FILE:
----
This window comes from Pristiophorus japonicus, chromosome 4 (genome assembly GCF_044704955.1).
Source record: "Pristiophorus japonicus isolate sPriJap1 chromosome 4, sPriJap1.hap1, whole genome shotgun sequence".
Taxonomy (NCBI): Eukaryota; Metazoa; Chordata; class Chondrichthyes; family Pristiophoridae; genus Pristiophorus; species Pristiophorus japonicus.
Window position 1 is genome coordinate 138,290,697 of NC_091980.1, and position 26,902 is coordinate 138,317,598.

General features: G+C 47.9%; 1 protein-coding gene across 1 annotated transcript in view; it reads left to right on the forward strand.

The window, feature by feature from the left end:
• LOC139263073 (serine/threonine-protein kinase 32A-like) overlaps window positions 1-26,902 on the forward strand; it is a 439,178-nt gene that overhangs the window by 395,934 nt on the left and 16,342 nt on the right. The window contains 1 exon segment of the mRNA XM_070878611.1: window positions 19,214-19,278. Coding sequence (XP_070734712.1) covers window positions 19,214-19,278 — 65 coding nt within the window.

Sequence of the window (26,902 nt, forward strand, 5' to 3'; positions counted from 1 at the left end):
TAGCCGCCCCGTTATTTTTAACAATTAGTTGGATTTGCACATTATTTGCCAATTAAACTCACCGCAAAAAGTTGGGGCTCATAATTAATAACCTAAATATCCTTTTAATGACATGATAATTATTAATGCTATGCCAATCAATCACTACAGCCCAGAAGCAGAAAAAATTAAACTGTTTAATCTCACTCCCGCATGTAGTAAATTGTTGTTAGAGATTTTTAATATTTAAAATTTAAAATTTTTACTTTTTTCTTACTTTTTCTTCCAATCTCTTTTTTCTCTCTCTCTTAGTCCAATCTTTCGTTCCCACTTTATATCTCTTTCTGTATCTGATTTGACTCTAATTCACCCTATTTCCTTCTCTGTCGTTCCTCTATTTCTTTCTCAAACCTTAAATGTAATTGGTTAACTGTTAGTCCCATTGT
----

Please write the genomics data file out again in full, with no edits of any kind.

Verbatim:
This window comes from Pristiophorus japonicus, chromosome 4 (genome assembly GCF_044704955.1).
Source record: "Pristiophorus japonicus isolate sPriJap1 chromosome 4, sPriJap1.hap1, whole genome shotgun sequence".
Taxonomy (NCBI): Eukaryota; Metazoa; Chordata; class Chondrichthyes; family Pristiophoridae; genus Pristiophorus; species Pristiophorus japonicus.
Window position 1 is genome coordinate 138,290,697 of NC_091980.1, and position 26,902 is coordinate 138,317,598.

General features: G+C 47.9%; 1 protein-coding gene across 1 annotated transcript in view; it reads left to right on the forward strand.

The window, feature by feature from the left end:
• LOC139263073 (serine/threonine-protein kinase 32A-like) overlaps window positions 1-26,902 on the forward strand; it is a 439,178-nt gene that overhangs the window by 395,934 nt on the left and 16,342 nt on the right. The window contains 1 exon segment of the mRNA XM_070878611.1: window positions 19,214-19,278. Coding sequence (XP_070734712.1) covers window positions 19,214-19,278 — 65 coding nt within the window.

Sequence of the window (26,902 nt, forward strand, 5' to 3'; positions counted from 1 at the left end):
TAGCCGCCCCGTTATTTTTAACAATTAGTTGGATTTGCACATTATTTGCCAATTAAACTCACCGCAAAAAGTTGGGGCTCATAATTAATAACCTAAATATCCTTTTAATGACATGATAATTATTAATGCTATGCCAATCAATCACTACAGCCCAGAAGCAGAAAAAATTAAACTGTTTAATCTCACTCCCGCATGTAGTAAATTGTTGTTAGAGATTTTTAATATTTAAAATTTAAAATTTTTACTTTTTTCTTACTTTTTCTTCCAATCTCTTTTTTCTCTCTCTCTTAGTCCAATCTTTCGTTCCCACTTTATATCTCTTTCTGTATCTGATTTGACTCTAATTCACCCTATTTCCTTCTCTGTCGTTCCTCTATTTCTTTCTCAAACCTTAAATGTAATTGGTTAACTGTTAGTCCCATTGT